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November 24, 2021

Between the Lines: The Science of Reading

Forget Star Wars. Let’s Talk Reading Wars

When I was a kid, if you told me the collective ELA teaching profession couldn’t agree on the best way to teach reading, I would have thought it would be a great sitcom idea, but it’s 100% true. Proponents of two early literacy frameworks have argued about the best way to get kids to learn and love reading for more than 200 years, beginning with Horace Mann.  

Horace Mann (then the Secretary of the Massachusetts Board of Education) rallied against teaching the relationship between letters and sounds, referring to letters as “skeleton-shaped, bloodless, ghostly apparitions” and asserting “It is no wonder that the children look and feel so death-like, when compelled to face them.”  — Ending the Reading Wars: Reading Acquisition from Novice to Expert

E-hem. Quite hyperbolic and “Headless Horseman”-like. 

Teachers rely on what they’ve learned about best teaching practices during undergrad and graduate work, but also, on the way they were taught as children, with a hybrid of different frameworks. The frameworks all funnel down into 2 camps: Balanced Literacy and The Science of Reading.  

Balanced Literacy  

Balanced Literacy, associated with the whole language movement, relies on the tradition and experience of reading, leaning on cues and supportive strategies. While the foundational practices of explicit instruction in phonological awareness, fluency, vocabulary, and reading comprehension show up in the framework, there is one important practice missing and/or used sparingly: explicit instruction in phonics. 

The Science of Reading 

Then, there’s The Science of Reading. Cory Armes, author of the Fast Forward article, “The Science of Reading: The Basics and Beyond,” shares the following definition of The Science of Reading:  

The term, “science of reading” refers to the research that reading experts, especially cognitive scientists, have conducted on how we learn to read. This body of knowledge, over twenty years in the making, has helped debunk older methods of reading instruction that were based on tradition and observation, not evidence.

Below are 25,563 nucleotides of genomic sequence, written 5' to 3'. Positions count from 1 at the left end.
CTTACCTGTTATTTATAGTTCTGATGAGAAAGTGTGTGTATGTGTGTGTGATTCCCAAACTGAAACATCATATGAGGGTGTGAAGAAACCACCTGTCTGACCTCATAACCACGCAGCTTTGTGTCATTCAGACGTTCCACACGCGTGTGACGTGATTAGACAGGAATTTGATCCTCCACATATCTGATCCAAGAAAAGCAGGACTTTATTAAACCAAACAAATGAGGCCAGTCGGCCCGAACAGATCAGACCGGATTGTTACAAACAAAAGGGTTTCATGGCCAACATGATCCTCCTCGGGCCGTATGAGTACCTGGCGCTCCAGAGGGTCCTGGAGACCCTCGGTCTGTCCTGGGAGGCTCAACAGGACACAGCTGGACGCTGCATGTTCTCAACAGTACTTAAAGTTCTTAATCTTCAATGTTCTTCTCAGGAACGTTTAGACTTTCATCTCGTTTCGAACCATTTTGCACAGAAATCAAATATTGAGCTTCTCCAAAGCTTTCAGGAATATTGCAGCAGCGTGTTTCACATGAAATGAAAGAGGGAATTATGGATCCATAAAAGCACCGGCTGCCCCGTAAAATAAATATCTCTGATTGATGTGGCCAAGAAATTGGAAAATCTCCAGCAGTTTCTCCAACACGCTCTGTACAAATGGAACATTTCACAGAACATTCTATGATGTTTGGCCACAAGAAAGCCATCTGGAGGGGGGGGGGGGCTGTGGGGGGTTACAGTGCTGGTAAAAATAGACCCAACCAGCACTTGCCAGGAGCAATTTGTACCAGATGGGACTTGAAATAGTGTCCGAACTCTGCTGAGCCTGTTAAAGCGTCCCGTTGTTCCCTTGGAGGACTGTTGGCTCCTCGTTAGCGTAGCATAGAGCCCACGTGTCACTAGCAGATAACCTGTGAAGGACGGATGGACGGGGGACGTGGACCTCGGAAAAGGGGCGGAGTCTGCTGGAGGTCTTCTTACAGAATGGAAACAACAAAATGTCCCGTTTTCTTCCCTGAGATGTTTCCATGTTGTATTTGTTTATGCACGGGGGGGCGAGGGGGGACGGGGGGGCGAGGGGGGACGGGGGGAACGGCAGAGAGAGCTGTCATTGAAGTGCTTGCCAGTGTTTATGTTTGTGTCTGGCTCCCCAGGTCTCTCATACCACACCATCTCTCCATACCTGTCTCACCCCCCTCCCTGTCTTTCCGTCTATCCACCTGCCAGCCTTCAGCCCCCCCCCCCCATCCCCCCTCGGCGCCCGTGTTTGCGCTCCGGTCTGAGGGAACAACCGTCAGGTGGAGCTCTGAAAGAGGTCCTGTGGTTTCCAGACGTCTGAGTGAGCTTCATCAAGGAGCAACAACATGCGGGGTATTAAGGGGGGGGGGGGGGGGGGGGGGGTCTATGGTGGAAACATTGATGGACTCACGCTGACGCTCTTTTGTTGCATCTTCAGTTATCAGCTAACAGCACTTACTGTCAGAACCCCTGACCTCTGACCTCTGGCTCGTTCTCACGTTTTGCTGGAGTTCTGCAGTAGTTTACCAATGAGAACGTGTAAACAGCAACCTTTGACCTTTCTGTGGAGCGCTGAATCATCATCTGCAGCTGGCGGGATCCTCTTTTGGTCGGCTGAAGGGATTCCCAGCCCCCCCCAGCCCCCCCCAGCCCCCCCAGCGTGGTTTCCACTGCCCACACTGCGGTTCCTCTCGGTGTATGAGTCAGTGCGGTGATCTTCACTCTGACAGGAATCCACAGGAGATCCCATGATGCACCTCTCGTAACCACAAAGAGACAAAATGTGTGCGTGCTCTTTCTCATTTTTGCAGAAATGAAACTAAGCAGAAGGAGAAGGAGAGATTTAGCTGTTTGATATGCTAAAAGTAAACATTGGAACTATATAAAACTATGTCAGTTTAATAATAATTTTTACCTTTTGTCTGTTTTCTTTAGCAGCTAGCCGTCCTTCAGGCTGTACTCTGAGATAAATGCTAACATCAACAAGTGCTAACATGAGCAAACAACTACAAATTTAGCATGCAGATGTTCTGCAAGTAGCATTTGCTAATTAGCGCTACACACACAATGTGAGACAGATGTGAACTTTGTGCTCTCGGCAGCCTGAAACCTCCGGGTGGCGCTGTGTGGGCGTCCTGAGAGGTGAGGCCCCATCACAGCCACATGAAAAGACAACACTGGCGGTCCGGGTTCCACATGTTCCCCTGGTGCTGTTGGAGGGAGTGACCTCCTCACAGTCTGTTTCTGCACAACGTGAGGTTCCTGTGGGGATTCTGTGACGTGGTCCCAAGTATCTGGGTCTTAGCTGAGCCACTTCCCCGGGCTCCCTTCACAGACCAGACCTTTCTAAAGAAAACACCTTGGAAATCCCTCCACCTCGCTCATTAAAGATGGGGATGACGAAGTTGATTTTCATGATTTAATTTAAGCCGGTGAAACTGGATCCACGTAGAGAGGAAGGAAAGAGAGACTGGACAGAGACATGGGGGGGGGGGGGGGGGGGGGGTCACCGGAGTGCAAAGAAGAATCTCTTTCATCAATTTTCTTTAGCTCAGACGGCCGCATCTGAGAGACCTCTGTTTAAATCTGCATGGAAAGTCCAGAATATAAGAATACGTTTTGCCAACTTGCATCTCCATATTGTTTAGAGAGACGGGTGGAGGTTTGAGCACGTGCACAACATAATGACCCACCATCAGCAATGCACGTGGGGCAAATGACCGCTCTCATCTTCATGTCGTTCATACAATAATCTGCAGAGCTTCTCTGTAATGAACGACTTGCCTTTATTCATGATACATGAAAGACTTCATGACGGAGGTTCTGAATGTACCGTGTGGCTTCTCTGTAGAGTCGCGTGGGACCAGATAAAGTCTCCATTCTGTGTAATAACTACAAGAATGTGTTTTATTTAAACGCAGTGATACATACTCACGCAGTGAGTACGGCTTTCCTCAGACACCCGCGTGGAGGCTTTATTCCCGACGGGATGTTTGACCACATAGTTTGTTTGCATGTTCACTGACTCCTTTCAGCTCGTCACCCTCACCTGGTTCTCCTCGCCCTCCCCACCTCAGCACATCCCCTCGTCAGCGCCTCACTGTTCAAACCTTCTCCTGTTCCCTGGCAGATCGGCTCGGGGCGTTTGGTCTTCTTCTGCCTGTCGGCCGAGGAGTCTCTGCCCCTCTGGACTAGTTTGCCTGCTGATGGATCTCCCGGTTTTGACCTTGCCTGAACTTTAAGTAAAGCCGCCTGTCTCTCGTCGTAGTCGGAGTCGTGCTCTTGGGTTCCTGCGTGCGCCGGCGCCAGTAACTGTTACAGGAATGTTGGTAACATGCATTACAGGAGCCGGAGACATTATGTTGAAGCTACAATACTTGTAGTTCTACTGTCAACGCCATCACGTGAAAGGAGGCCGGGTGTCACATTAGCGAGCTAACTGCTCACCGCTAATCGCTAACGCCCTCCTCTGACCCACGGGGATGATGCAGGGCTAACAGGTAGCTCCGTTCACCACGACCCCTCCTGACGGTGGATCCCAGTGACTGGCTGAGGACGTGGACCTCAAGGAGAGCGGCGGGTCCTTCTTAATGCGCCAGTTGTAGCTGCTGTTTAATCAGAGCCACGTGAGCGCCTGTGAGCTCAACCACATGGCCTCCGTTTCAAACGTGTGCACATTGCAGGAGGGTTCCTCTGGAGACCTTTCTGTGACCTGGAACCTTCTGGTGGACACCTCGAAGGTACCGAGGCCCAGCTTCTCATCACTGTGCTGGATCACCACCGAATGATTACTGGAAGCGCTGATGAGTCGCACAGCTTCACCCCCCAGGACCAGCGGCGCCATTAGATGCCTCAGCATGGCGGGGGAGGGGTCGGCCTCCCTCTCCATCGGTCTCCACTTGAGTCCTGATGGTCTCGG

The Science of Reading relies on data to teach foundational practices for early literacy: explicit instruction in phonological awareness, phonics, fluency, vocabulary, and reading comprehension. Recently, The Science of Reading gained significant attention when literacy expert Lucy Calkins changed her thinking from Balanced Literacy by accepting the research as the way early literacy should be introduced.  

What it boils down to is phonics. The difference, which you’ve probably surmised, is phonics instruction. With negligible phonics instructions, Armes says, 

…they usually do not align with the more sequential approaches of a phonics-based program. What’s more, including some phonics is not only less effective—it’s not effective at all. As Hanford reports, balanced literacy strategies like “three-cueing” are fundamentally at odds with teaching phonics. “One negates the other,” a literacy coach states (Hanford, 2019).  

So, what’s the right way? We don’t know, hence the War. Your choice of framework depends on a variety of factors, including how you were taught and your value of tradition vs. data.  

Dr. Timothy Rasinski, Professor of Literacy Education at Kent State University offers, “Reading instruction can be studied and guided by science, but the teaching of reading is also an art.” 

Both are true. Perhaps someday, the War will end with a peaceful balance. 


Hanford, E. (2020, October 22). Influential literacy expert Lucy Calkins is changing her views. APM Reports. Retrieved October 29, 2021, from

Magro, C. (2021, June 19). Reading wars: The science of reading vs. Balanced Literacy. I Love 1st Grade. Retrieved October 29, 2021, from

Rasinski, T. (2021, May 21). The art and science of reading instruction: Learning A. Learning A-Z. Retrieved October 29, 2021, from

Rastle, K., Castles, A., & Nation, K. (n.d.). Ending the reading wars: Reading acquisition from novice to expert – Anne Castles, Kathleen Rastle, Kate Nation, 2018. SAGE Journals. Retrieved June 11, 2018, from  


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